The flood was a bad idea because

1. The gods should not punish human beings indiscriminately. [3]
2. The gods need human beings to work the land and produce food. [2]
3. Humans ended up learning the secret of the gods anyway. [1]
4. There were better ways of diminishing the human population. [2]

The first choice, worth three points, is better than the following three because it address the fundamental problem with the broad use of natural phenomena by the gods against human populations. It is the topic of Ea’s first comments to Enlil: “‘You, the sage of the gods, the hero, / how could you lack counsel and bring on the Deluge? On him who transgresses, inflict his crime! / On him who does wrong, inflict his wrongdoing!’” (XI.183-186).The second response is true according to the creation narrative (which we did not read), but the Uta-napishti’s description does not address the point. The third response is also true (see XI.196-197), but it does not address the cause or the impact of the flood on the human population or the gods. The fourth response refers to the other options as outlined by Ea, a lion, wolf, famine, or disease, which are better only because they are not as destructive.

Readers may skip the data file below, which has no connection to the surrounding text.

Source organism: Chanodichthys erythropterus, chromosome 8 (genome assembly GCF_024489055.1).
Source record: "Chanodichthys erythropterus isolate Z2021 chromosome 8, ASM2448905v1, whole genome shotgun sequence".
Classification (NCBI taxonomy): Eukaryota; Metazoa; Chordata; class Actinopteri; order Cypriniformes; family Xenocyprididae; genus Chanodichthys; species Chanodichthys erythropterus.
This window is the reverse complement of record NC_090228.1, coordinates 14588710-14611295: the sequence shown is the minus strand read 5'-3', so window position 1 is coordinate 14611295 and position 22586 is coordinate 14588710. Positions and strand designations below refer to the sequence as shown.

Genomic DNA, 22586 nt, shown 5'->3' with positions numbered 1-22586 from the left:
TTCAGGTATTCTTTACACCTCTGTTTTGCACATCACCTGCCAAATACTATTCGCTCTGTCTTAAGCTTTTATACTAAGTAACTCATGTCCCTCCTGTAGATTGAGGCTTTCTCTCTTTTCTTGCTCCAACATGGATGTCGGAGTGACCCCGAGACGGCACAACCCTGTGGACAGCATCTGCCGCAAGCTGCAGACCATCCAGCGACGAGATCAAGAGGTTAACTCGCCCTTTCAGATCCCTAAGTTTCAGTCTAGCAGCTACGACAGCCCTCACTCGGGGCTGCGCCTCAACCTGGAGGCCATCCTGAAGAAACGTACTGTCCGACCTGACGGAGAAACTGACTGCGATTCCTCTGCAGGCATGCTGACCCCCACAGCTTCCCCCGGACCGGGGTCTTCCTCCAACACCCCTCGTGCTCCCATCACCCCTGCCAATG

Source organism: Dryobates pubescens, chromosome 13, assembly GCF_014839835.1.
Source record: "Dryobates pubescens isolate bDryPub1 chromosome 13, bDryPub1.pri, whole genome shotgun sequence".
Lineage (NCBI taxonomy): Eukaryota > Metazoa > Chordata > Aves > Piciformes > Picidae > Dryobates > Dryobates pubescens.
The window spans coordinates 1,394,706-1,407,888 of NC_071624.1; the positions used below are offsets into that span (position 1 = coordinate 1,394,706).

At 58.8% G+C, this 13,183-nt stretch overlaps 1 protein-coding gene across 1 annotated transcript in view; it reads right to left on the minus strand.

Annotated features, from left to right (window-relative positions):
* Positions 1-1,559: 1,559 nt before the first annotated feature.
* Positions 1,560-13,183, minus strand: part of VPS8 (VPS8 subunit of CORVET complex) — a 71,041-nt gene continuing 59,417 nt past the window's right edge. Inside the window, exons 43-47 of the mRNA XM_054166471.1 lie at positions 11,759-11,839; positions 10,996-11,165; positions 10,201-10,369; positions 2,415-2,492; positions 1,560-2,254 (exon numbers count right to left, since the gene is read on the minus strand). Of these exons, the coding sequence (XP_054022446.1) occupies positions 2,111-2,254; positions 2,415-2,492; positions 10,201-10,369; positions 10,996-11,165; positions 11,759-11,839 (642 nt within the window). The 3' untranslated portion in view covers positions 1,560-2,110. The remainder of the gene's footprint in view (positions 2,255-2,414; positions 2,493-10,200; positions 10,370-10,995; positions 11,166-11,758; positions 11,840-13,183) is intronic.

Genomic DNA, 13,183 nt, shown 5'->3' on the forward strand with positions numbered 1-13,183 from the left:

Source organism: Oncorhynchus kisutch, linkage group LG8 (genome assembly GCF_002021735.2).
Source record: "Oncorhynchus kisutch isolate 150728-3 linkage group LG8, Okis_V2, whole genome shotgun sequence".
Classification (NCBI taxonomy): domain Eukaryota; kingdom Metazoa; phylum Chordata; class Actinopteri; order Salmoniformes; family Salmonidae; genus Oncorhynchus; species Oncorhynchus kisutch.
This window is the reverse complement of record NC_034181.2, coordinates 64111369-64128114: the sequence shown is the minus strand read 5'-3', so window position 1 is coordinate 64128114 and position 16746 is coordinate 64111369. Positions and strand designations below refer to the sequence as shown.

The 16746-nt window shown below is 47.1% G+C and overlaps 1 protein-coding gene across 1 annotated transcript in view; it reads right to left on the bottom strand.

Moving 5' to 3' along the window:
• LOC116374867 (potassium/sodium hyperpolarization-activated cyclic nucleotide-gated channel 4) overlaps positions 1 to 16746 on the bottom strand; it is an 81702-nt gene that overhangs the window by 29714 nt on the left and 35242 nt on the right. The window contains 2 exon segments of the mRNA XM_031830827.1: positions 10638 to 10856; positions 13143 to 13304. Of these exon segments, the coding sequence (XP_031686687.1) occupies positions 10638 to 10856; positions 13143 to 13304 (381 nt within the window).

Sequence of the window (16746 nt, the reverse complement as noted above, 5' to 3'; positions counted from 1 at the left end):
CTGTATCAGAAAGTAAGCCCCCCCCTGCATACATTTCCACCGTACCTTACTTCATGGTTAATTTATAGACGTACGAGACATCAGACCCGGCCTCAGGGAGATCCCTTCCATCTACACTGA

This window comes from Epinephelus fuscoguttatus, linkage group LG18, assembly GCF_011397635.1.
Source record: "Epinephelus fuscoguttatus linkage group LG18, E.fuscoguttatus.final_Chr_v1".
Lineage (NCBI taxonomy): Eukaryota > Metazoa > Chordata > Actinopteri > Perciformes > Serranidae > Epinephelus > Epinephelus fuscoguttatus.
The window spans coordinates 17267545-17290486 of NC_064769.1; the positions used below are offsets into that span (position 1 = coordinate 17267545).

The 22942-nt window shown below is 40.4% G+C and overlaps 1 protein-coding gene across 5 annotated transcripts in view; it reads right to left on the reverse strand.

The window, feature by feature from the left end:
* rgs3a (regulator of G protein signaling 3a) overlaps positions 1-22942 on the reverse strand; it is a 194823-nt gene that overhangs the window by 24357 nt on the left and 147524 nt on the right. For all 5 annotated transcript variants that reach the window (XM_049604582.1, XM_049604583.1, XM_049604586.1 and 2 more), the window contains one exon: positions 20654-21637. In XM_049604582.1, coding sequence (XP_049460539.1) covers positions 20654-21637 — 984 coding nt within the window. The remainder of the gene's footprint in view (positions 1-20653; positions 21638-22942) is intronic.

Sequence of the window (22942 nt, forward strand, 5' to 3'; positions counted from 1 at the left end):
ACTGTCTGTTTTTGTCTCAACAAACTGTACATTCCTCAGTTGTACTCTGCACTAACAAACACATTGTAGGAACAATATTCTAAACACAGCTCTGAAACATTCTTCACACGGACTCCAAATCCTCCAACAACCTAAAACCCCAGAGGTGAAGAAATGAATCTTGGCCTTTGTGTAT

Through his encounter with Uta-napishti, Gilgamesh

1. Obtains the secret to eternal youth in the plant called “The Old Man Becomes a Young Man” but loses it on his way back to Uruk. [2]
2. Realizes that Uta-napishti was just an ordinary man who happened to receive the favor of the gods. [3]
3. Fails to gain immortality because he could not stay awake for six days and seven nights. [2]
4. Returns to Uruk wearing royal robes and celebrates the expanse of the city. [2]